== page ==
we first discovered the main structure of DNA, we’ve still got so much to learn about
it. Thanks for watching this episode of SciShow! We’re able to bring you new science news
every week thanks to support from our Patreon patrons, like Matthew Brant, our president
of space! If you’d like to be president of space,
submit questions for us to answer, or join us in our monthly hangout, you can go to patreon.com/scishow. [ OUTRO ]


100 thoughts on “Your Asthma and Allergies Aren’t Causing Mental Illness

  1. I was suicidal when I was 7 (without abuse) and I didn't develop seasonal allergies until I was in my mid 20's.

    I was a depressed kid cause my brain chemistry was off, later in life I developed hay fever… Fckimg morons. I love pickles too. How many people love pickles develop mental illness?

  2. Interesting fact, I don't realize I'm having a severe allergic rhinitis problems or an asthma attack until I realize a sudden mood shift. Usually I'm a calm logical person- things don't bother me. A couple years ago id when allergic asthma began showing severe signs, before simple allegies we're resolved with over the counter drugs during spring/summer, but suddenly I could barely get out of bed. I thought the negative emotions we're from being bedridden (also, my primary doctor refused to help took years to get diagnosed) but after being on long term medication I've gotten back to being calm and collected. However, those negative thoughts and feelings of anxiety (which is something I had never felt before being bedridden) come back when I'm having more severe symptoms. Its actually a really good panic alarm that my body gives me cause if I don't take care of the symptoms I end up with a really bad migraine.

  3. I know most questions are asked on patreon but I have one question: do zodiac signs actually mean anything?

  4. my friend takes an anti-anxiety medicine that she says also works for allergies, but I don't know how true that is

  5. The i-motifs part was so interesting! Why did you mix it with an unreliable research about allergies… It deserves a video on its own!!!

  6. Hank's voice audio sounds slightly muffled, like as though the microphone he was using was under a shirt or something. I don't like it.

  7. Here’s a question, does working out cause aging at a faster rate? If aging is due to DNA replicating. And the ends of the chromosomes are there as a safety in case the ends get cut off. And if working out kill/break down muscle causing your body to regenerate those cells, does that mean working out increases the rate of aging.

  8. People who are depressed will have a worse perception of their health and are more likely not to tolerate minor rhinitis.

  9. My cousin was diagnosed bipolar and was treated as such for years as a teen — until she had allergy therapy. Then her bipolar symptoms went away. She was never bipolar in the first place. It was severe symptoms of allergies to cleaning chemicals and numerous foods causing severe mood swings and manic/depressive episodes.

  10. Maybe the other way around. My mental illness started when I was around 11 and my asthma at 22… maybe the stress from the mental illness caused my immune system go all crazy. Your mind effects more than just your mood..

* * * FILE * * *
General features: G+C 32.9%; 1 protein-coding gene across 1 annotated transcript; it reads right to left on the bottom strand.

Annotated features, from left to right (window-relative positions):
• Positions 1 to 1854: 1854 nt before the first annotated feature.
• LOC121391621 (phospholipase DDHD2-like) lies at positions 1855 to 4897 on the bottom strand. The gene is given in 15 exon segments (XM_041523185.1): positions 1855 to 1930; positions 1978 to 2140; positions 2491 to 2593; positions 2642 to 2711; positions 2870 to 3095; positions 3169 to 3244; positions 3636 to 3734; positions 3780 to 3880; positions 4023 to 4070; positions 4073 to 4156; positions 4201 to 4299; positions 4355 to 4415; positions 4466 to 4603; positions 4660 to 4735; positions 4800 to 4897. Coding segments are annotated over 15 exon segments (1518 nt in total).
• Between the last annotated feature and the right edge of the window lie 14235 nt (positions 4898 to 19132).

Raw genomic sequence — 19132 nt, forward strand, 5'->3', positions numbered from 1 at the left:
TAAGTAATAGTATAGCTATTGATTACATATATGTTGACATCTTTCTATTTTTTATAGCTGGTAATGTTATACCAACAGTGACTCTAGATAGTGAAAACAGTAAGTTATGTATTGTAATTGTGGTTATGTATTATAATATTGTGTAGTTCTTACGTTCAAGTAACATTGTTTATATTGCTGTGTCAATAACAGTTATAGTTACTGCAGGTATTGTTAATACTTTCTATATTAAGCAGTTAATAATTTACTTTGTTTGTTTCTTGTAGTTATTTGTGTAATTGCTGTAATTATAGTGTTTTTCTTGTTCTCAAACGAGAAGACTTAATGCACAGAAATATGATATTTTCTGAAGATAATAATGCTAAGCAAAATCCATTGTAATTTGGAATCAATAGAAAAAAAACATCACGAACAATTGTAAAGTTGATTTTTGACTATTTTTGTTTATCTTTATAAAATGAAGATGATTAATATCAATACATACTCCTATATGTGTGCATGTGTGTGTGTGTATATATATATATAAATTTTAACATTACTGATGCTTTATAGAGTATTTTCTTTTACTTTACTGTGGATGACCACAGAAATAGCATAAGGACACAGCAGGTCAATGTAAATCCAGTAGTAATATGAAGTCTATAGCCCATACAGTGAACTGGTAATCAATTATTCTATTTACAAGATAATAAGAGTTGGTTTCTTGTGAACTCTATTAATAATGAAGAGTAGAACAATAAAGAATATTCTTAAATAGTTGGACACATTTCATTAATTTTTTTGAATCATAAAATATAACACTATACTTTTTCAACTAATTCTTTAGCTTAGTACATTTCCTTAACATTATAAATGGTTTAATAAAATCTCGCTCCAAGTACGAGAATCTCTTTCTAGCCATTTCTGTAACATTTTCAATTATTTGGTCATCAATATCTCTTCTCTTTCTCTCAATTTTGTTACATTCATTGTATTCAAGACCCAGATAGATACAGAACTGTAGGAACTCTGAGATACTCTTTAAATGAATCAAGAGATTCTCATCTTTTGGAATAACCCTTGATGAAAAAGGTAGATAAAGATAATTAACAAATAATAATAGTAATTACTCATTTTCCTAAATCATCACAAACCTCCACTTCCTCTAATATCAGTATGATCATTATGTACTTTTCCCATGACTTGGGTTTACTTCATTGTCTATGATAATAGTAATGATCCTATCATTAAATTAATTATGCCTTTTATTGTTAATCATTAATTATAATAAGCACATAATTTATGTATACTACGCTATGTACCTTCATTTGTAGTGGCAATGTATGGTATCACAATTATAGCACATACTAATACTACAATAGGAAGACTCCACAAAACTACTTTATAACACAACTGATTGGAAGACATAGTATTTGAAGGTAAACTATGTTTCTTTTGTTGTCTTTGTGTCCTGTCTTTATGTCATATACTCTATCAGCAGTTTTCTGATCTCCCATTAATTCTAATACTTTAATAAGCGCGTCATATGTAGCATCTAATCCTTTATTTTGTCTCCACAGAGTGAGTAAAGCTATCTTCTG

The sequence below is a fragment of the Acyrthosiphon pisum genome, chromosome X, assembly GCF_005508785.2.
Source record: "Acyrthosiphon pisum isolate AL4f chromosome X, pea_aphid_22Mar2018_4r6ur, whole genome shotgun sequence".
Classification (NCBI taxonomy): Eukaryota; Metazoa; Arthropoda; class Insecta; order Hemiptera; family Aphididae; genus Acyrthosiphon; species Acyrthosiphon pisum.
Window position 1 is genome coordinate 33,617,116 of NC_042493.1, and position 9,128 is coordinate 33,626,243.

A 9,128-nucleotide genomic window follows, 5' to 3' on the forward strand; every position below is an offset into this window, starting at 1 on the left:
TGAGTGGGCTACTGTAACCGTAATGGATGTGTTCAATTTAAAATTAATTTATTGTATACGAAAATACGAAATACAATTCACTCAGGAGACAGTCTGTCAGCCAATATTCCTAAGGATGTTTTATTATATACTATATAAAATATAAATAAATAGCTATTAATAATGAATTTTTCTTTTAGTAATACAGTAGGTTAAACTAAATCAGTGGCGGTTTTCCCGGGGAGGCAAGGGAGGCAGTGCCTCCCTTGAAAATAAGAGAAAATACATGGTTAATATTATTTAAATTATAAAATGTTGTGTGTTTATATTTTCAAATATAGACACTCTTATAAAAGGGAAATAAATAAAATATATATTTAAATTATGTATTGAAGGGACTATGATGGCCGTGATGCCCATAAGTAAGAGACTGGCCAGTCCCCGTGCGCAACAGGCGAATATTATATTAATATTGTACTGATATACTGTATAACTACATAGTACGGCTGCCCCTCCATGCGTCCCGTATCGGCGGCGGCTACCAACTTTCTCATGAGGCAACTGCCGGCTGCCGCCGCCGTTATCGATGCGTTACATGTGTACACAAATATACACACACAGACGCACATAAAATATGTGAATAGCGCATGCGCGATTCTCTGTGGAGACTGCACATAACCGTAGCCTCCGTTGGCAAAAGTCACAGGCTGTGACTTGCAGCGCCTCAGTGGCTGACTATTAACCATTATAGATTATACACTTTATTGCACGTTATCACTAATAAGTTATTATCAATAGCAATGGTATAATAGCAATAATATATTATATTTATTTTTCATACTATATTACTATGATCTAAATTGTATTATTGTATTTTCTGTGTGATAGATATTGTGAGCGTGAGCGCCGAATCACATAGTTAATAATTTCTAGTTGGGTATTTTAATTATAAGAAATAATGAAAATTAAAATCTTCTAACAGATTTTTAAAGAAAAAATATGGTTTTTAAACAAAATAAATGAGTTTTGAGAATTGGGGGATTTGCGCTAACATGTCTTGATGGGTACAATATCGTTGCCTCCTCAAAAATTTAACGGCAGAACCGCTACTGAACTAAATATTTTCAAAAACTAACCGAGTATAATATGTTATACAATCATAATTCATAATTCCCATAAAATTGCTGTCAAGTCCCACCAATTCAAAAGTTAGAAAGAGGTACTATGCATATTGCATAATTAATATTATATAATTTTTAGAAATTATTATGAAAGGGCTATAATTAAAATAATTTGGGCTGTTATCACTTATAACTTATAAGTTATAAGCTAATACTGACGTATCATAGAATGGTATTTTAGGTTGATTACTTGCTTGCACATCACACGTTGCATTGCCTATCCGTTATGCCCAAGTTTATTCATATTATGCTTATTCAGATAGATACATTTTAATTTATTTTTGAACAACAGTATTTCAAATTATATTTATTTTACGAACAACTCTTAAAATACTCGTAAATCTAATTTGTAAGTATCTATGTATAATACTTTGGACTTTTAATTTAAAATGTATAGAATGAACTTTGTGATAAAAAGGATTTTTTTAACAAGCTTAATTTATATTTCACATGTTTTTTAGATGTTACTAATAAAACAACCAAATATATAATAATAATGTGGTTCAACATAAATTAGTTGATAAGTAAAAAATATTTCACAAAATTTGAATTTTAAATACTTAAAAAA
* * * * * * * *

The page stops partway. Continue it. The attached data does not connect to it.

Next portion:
11. i-motifs: good example that evidence can be found for everything if you just look hard enough (and don´t want 2 years worth of sciencing be for nothing)

  12. So the people who went to the doctor to get their allergies diagnosed (which not everyone does) also went to the doctor to get their mental illness diagnosed (which definitely not everyone does).

  13. I have 2 questions:
    – Do people who have allergies (pollen), have stronger immune system?
    – And do people who have allergies have lower risk of cancer (because of stronger immune system)?

  14. Hello, I want to know why do trees have fruits. I mean what is their benefit to the trees. Is it to make sure that the seeds get carried arround by animals and spread further away?

  15. Well if we want to go into anecdotal evidence and/or speculation (🙈), strong allergies, and sometimes antihistamines as well, can make you really really tired, which … definitely pulled me down when I had it. That said, I'm not surprised that the actual risk factor isn't thaaat high

  16. The connection between mental illnnes and allergy can be even more anticlimatic. From my own experience I know that the more stressed I feel the more symptoms get unbearable. I need to scratch my eyes because of itching that I would normally ignore. Because of the eye irritayion I get runny nose. When I get calmed my allergy 'disappear'. If not for the fact that I have the symptoms only at Spring and medical tests confirmed thet I am in fact allergic, I would think that this is only my delusion caused by stress. Scratcing and rubbing are compulsive bevaviors that people have even without Allergy. However stress makes it more difficult to ignore the itch and, in the end, makes people worsen the symptoms

    People who were diagnosed with allergy were those whose symptoms had been to unbearable to left it without treatment (people won't go on long term therapy to get rid of mild itching around eyes lasting couple weeks every year). Among those there were people who, despite themself, made them worse due the stress they had been under. I think it is safe so say that he allergics who already had been acting in almost autodestructive manner (makeing their allergy worse) because of their unability to deal with emotional tension in more healthy way were more likely to develop anxiety and depression. The correlation tampers a little bit the results of the research. It wouldn't matter that much if the connection was stronger